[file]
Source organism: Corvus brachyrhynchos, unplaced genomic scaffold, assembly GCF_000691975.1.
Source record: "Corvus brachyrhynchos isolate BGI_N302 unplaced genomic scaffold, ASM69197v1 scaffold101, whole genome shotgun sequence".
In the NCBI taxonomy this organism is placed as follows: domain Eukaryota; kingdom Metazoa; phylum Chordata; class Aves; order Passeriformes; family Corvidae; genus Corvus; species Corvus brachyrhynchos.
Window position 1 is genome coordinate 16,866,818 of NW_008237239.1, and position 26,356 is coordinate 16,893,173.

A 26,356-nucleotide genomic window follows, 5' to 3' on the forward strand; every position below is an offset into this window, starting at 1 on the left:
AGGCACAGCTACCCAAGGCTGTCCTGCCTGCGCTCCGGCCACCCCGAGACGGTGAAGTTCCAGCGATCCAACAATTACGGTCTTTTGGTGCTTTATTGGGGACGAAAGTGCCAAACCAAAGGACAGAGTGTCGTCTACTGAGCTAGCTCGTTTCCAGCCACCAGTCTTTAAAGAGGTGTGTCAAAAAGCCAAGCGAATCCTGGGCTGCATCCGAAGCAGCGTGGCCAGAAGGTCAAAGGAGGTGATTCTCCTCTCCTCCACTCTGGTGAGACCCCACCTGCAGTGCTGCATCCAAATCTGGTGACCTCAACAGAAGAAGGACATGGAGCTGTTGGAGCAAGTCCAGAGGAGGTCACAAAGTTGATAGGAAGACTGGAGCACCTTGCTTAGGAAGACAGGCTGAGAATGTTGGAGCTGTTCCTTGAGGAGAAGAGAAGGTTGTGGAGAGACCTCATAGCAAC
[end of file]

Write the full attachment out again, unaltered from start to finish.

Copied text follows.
Source organism: Corvus brachyrhynchos, unplaced genomic scaffold, assembly GCF_000691975.1.
Source record: "Corvus brachyrhynchos isolate BGI_N302 unplaced genomic scaffold, ASM69197v1 scaffold101, whole genome shotgun sequence".
In the NCBI taxonomy this organism is placed as follows: domain Eukaryota; kingdom Metazoa; phylum Chordata; class Aves; order Passeriformes; family Corvidae; genus Corvus; species Corvus brachyrhynchos.
Window position 1 is genome coordinate 16,866,818 of NW_008237239.1, and position 26,356 is coordinate 16,893,173.

A 26,356-nucleotide genomic window follows, 5' to 3' on the forward strand; every position below is an offset into this window, starting at 1 on the left:
AGGCACAGCTACCCAAGGCTGTCCTGCCTGCGCTCCGGCCACCCCGAGACGGTGAAGTTCCAGCGATCCAACAATTACGGTCTTTTGGTGCTTTATTGGGGACGAAAGTGCCAAACCAAAGGACAGAGTGTCGTCTACTGAGCTAGCTCGTTTCCAGCCACCAGTCTTTAAAGAGGTGTGTCAAAAAGCCAAGCGAATCCTGGGCTGCATCCGAAGCAGCGTGGCCAGAAGGTCAAAGGAGGTGATTCTCCTCTCCTCCACTCTGGTGAGACCCCACCTGCAGTGCTGCATCCAAATCTGGTGACCTCAACAGAAGAAGGACATGGAGCTGTTGGAGCAAGTCCAGAGGAGGTCACAAAGTTGATAGGAAGACTGGAGCACCTTGCTTAGGAAGACAGGCTGAGAATGTTGGAGCTGTTCCTTGAGGAGAAGAGAAGGTTGTGGAGAGACCTCATAGCAAC